News Release
Southeast Region

 

Map of the Southeast Region Map of Kentucky Map of the Caribbean and Navassa Map of North Carolina Map of Tennessee Map of South Carolina Map of Arkansas Map of Louisiana Map of Mississippi Map of Alabama Map of Georgia Map of Florida

Know Baiting Rules Before Hunting Migratory Birds (Mississippi Department of Wildlife, Fisheries and Parks Release)


December 3, 2010

Mississippi Department of Wildlife, Fisheries, and Parks
1505 Eastover Drive, Jackson, Mississippi 39211
601-432-2400

Contacts:
Robert Oliveri, Mississippi Department of Wildlife, Fisheries and Parks, Bob_Oliveri@fws.gov, 601-965-4469
Coop Chavis, Mississippi Department of Wildlife, Fisheries and Parks, Coop_Chavis@fws.gov, 662-227-0990
Tom MacKenzie, USFWS Southeast, 404-679-7291 tom_mackenzie@fws.gov

 

As Mississippi's 2010-11 waterfowl season kicks off, hunters, landowners, and farmers are reminded to become familiar with existing federal baiting regulations before hunting migratory birds.  Along with setting season frameworks, the U.S. Fish and Wildlife Service (USFWS) maintains the authority to enforce baiting regulations.

The USFWS and MDWFP would like to remind hunters and farmers it is legal to take waterfowl over unharvested standing crops, flooded standing crops or croplands where seeds or grain have been scattered solely as the result of normal agriculture planting, harvesting, post-harvest manipulation, or normal soil stabilization practices.

According to USFWS, hunters and farmers should understand that shredding and plowing damaged croplands is not considered harvesting. Those croplands where seed or grain is present may be considered a baited area until all the seed or grain is gone for 10 days.  It is illegal to take migratory game birds by the aid of bait or over a baited area where a person knows, or reasonably should know, the area is baited.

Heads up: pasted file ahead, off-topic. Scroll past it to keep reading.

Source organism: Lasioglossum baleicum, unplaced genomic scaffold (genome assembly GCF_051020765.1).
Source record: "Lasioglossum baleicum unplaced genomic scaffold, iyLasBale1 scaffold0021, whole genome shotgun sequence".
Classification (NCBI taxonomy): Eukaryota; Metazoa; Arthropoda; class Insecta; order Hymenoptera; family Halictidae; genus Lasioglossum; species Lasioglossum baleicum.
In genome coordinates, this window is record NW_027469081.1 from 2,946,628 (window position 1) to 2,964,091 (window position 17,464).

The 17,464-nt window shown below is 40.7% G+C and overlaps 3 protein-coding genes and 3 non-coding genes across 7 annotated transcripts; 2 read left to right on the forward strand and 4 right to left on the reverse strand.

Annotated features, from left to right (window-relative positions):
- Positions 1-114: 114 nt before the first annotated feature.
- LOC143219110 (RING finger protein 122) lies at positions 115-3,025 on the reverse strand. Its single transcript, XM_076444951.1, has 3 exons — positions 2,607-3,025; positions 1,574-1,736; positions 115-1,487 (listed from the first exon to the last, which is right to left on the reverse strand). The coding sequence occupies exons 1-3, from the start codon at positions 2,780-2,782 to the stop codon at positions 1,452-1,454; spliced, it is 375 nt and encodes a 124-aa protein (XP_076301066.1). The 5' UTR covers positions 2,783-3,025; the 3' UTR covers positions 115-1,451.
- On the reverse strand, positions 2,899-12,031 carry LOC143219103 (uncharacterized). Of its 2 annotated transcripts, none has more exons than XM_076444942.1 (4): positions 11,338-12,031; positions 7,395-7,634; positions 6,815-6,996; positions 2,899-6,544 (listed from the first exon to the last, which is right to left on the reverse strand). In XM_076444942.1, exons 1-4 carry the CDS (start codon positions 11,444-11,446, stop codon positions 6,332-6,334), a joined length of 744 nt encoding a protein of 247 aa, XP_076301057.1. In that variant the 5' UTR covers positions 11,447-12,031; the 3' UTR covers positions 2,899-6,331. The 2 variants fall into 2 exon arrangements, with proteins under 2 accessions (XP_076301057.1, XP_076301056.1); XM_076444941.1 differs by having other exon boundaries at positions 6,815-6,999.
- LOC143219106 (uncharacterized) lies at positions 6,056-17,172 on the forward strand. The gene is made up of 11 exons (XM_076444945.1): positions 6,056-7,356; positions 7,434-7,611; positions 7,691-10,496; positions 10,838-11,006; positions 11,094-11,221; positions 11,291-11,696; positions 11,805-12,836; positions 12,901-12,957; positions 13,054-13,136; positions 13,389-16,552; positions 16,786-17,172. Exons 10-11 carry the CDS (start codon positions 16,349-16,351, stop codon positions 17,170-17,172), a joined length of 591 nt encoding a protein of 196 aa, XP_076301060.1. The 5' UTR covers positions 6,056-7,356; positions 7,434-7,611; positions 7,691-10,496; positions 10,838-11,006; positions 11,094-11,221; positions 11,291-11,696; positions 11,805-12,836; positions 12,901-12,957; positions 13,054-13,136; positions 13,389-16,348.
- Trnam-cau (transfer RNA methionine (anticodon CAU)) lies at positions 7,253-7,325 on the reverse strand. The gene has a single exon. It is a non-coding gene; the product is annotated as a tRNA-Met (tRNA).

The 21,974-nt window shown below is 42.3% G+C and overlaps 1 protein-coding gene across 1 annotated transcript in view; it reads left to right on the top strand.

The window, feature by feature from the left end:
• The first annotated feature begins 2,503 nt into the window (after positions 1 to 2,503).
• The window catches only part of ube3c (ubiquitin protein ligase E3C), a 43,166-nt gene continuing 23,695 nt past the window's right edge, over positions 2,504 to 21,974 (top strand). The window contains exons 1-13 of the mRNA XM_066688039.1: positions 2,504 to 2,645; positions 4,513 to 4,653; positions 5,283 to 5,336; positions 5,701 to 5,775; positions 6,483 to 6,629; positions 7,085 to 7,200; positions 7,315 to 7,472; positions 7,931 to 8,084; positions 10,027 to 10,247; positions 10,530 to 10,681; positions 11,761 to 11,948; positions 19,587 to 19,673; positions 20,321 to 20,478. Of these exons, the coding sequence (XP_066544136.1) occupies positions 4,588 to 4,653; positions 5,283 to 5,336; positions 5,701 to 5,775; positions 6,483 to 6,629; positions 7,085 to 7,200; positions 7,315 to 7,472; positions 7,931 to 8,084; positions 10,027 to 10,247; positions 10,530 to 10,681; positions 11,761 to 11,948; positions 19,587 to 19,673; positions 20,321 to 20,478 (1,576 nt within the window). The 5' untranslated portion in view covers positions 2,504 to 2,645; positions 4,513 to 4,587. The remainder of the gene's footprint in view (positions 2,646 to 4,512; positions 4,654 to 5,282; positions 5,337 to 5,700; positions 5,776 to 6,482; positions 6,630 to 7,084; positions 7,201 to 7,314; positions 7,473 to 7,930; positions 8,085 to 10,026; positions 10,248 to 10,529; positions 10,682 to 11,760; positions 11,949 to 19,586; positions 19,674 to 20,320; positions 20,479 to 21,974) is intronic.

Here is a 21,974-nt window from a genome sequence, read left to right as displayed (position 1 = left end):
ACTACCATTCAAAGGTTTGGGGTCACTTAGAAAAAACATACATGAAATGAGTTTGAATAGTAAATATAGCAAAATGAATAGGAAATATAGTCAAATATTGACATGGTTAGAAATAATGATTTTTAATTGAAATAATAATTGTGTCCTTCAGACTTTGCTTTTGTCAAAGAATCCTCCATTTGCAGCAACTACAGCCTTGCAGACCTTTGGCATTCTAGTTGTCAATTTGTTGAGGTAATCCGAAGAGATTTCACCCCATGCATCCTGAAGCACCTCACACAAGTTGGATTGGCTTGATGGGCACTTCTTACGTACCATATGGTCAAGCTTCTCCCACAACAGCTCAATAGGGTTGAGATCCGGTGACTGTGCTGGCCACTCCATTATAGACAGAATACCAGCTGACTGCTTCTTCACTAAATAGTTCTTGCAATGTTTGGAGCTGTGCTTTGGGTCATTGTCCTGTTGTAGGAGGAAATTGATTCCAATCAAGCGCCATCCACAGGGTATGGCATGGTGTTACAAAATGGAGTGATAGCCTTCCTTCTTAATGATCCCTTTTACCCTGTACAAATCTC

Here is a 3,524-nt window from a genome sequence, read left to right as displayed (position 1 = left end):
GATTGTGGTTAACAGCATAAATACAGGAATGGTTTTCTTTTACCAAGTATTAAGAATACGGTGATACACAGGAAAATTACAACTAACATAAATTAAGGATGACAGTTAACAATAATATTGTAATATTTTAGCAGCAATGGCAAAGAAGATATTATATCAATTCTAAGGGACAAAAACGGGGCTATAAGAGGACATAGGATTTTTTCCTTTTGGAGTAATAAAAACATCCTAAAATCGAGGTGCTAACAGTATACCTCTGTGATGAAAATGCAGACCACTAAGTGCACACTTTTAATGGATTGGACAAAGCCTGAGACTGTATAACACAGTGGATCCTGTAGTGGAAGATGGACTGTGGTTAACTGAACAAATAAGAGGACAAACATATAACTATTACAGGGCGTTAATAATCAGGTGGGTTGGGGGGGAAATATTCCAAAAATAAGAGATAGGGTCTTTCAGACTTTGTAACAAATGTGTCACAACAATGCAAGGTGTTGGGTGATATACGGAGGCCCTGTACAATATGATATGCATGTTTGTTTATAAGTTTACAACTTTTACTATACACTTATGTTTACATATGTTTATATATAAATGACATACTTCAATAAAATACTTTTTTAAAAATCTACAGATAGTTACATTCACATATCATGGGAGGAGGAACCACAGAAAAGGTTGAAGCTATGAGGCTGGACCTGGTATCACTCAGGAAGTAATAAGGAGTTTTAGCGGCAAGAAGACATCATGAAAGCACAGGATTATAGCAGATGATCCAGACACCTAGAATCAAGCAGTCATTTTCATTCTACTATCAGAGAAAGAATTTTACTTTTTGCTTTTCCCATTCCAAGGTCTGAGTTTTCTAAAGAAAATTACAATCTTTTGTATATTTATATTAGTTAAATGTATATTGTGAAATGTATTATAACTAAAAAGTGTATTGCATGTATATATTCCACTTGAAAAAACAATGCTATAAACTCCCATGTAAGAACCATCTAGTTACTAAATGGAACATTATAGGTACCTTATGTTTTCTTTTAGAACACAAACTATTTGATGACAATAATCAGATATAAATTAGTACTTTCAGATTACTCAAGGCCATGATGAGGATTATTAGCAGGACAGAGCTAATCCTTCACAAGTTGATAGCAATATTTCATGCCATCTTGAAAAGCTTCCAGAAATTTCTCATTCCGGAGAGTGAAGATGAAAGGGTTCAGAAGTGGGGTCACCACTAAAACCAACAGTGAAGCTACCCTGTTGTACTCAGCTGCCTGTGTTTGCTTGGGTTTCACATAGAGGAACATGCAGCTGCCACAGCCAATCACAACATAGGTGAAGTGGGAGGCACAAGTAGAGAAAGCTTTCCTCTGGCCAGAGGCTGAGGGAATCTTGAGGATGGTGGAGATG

Agricultural crops that are damaged in any way (for example, by disease) cannot be manipulated (mowed or disked) if you intend to hunt waterfowl.  Manipulating these crops instead of allowing them to stand could be defined as manipulation of crops when waterfowl hunting.

“If a farmer bush hogs a corn field because it can’t be harvested, that may create an illegal attractant,” said James Gale, Special Agent in Charge, U.S. Fish and Wildlife Service, Southeast Region.  “If you bait, or direct that an area be baited, and allow waterfowl hunting to proceed, you risk being charged with an offense that carries significant penalties.  We want to avoid that circumstance by ensuring the public understands the regulations."

The U.S. Fish and Wildlife Service provides examples to help hunters and farmers at: http://www.fws.gov/le/HuntFish/waterfowl_baiting.htm  Anyone planning to hunt waterfowl needs to review all of the 50 U.S. Code of Federal Regulations (CFR) Part 20 definitions, paying close attention to 50 CFR 20.21(i) and 50 CFR 20.21(h)(2).  This information can be accessed online at:  http://www.fws.gov/le/pdffiles/50_CFR_20.pdf 

For more information about waterfowl hunting in Mississippi, visit the Mississippi Department of Wildlife, Fisheries and Parks’ website at:  http://www.mdwfp.com/waterfowl


NOTE: You can view our releases or subscribe to receive them -- via e-mail -- at the Service's Southeast Regional home page at http://www.fws.gov/southeast/news. Atlanta, GA 30345, Phone: 404/679-7289 Fax: 404/679-7286. Our national home page is at: http://www.fws.gov/news/newsreleases/

 

2010 News Releases.

Last updated: December 7, 2010